If you’re communicating over email or text, active listening becomes active reading. Rather than passively scrolling through an email without considering the author’s intent and meaning, try putting yourself in the author’s mind. What are they trying to achieve with these words? What’s hidden between the lines? Understanding these elements will help you understand their thoughts, feelings, and requests. If a client sends you an email with general concerns about a project, don’t reply with a simple “We’ll figure it out.” Read and process every word so you can respond with action steps to meet their needs.

In short, people like being heard. If you can respond in a way that shows you were listening, that also shows your business cares.

Business employee/owner reading customer messages either on review board, social platform, etc.


Aim for Clarity

Being clear and straightforward is one of the best ways to improve communication skills, and using overly complex words can obscure your meaning. The most important thing is to get your message across, so aim for clarity instead of seeking to wow your audience.

But verbiage isn’t everything. Your marketing messages also need to be clear in how they present information. Are you sharing info about a new promo for your coffee shop? Don’t bury the details. Your customers are bombarded with hundreds of texts and emails daily — they want information, and they want it fast. Your messages should get to the point and provide clear calls to action.


Plan Your Topic & Message

Every time you communicate, take a few moments to consider your topic and message, as well as your purpose and stance. What’s the big-picture idea you hope to spread with your words? How do other good communicators share similar ideas?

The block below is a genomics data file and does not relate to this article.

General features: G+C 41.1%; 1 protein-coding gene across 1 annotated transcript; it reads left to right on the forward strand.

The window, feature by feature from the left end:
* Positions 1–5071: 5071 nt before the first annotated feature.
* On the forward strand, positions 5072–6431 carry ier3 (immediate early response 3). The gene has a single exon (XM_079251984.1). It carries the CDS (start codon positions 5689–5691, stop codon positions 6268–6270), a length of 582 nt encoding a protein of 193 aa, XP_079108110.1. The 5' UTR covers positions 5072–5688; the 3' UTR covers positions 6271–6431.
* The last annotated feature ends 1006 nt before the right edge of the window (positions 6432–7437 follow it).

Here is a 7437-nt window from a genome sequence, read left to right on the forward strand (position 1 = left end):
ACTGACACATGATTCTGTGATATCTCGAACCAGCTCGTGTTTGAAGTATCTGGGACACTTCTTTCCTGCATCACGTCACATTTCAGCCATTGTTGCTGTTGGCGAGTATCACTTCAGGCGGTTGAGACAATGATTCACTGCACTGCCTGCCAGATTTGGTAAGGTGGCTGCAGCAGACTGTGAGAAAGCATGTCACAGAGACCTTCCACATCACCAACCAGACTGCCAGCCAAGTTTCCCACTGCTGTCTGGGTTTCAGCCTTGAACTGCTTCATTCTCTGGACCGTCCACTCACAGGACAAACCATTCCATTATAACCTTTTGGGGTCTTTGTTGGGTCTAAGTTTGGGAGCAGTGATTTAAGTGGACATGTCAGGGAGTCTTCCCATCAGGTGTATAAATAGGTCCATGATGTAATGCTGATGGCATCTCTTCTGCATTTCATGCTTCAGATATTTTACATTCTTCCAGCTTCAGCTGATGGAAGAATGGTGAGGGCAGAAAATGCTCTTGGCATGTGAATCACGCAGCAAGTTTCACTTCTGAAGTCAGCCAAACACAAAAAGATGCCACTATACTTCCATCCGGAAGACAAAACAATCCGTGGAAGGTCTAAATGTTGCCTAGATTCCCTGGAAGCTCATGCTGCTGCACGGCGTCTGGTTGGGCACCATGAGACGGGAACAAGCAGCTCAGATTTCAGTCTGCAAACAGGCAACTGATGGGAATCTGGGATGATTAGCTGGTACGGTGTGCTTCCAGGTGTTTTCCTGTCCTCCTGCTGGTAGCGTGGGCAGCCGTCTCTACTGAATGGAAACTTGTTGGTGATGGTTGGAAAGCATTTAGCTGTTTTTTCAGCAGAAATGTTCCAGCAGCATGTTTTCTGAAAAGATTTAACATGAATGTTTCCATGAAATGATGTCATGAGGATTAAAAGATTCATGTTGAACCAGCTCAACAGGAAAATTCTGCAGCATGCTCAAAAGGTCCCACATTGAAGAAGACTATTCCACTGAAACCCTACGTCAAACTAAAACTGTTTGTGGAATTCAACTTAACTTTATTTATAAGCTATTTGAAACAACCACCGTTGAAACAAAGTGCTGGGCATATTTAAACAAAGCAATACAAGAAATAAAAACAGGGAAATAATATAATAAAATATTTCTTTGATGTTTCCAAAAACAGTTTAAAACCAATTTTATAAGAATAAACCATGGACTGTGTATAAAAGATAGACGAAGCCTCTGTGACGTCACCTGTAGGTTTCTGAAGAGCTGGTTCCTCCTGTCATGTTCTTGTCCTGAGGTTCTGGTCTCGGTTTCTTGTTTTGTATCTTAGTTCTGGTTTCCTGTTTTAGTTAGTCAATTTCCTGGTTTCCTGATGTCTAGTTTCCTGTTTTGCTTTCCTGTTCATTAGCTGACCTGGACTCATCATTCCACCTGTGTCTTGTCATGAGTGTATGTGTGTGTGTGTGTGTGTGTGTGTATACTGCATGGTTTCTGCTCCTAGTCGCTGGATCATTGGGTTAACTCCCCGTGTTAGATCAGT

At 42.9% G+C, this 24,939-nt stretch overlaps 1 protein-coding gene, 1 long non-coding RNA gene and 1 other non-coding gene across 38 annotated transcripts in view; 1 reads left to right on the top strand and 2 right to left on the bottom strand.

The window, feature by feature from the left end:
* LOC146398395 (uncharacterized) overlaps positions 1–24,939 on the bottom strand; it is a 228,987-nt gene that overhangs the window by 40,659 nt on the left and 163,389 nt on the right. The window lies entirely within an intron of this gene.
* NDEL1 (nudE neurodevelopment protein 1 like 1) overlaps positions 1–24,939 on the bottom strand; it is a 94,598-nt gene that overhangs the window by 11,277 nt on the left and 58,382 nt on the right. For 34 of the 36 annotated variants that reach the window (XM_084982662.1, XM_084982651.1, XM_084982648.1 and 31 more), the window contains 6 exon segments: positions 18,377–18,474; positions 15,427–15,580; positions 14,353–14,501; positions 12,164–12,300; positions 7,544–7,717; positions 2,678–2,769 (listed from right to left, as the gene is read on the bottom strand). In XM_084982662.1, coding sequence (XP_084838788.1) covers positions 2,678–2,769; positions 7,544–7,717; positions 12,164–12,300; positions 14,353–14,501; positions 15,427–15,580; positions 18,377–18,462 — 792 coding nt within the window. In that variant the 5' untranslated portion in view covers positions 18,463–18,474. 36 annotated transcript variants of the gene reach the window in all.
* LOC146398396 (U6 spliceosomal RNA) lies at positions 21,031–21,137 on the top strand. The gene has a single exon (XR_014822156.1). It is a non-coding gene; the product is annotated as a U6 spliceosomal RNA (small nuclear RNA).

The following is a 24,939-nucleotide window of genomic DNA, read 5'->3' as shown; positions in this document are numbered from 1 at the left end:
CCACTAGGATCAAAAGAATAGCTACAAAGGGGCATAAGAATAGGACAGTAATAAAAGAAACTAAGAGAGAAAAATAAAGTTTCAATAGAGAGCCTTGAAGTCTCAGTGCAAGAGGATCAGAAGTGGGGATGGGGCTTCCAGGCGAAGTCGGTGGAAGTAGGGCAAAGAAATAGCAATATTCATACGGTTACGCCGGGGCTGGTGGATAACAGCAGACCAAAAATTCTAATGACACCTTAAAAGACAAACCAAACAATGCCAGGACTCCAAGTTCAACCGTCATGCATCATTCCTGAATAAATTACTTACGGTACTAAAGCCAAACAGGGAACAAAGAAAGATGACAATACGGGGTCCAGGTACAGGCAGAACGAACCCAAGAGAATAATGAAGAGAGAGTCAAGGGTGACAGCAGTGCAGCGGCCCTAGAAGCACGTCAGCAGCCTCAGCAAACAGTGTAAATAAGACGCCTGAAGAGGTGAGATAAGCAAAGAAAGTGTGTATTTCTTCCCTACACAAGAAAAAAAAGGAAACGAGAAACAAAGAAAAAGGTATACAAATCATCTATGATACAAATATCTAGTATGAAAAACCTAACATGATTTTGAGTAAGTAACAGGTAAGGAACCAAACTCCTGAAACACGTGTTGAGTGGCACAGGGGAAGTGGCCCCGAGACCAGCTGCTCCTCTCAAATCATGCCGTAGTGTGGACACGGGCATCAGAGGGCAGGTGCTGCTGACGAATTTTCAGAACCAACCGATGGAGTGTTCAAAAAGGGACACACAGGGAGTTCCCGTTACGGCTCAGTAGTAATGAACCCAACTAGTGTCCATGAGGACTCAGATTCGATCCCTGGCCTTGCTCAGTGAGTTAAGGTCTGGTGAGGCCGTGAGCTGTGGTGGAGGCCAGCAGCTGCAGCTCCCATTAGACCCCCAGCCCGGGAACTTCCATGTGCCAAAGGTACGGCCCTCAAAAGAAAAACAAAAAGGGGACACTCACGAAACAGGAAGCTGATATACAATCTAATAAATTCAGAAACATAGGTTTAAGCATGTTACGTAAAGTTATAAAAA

For example, if you’re in real estate, look at other real estate SMS examples to see what good communication (and poor communication) looks like in your industry. Study the greats, the bad ones, and everything in between, and then apply that knowledge to your client’s communication practices.

Real estate professional sending text to potential buyers


Consider Expressions & Tone

A huge aspect of understanding how to improve communication skills is understanding expression and tone. When communicating via email or text, reread your message a few times to ensure that your tone isn’t harsh. Read the message aloud to see if there are better word choices. Language that might seem acceptable to say in person sometimes comes off as harsh or condescending over email. Avoid words like “fine,” “no” (within reason), “important,” “as you know,” and “actually,” which can come off as cold or even rude.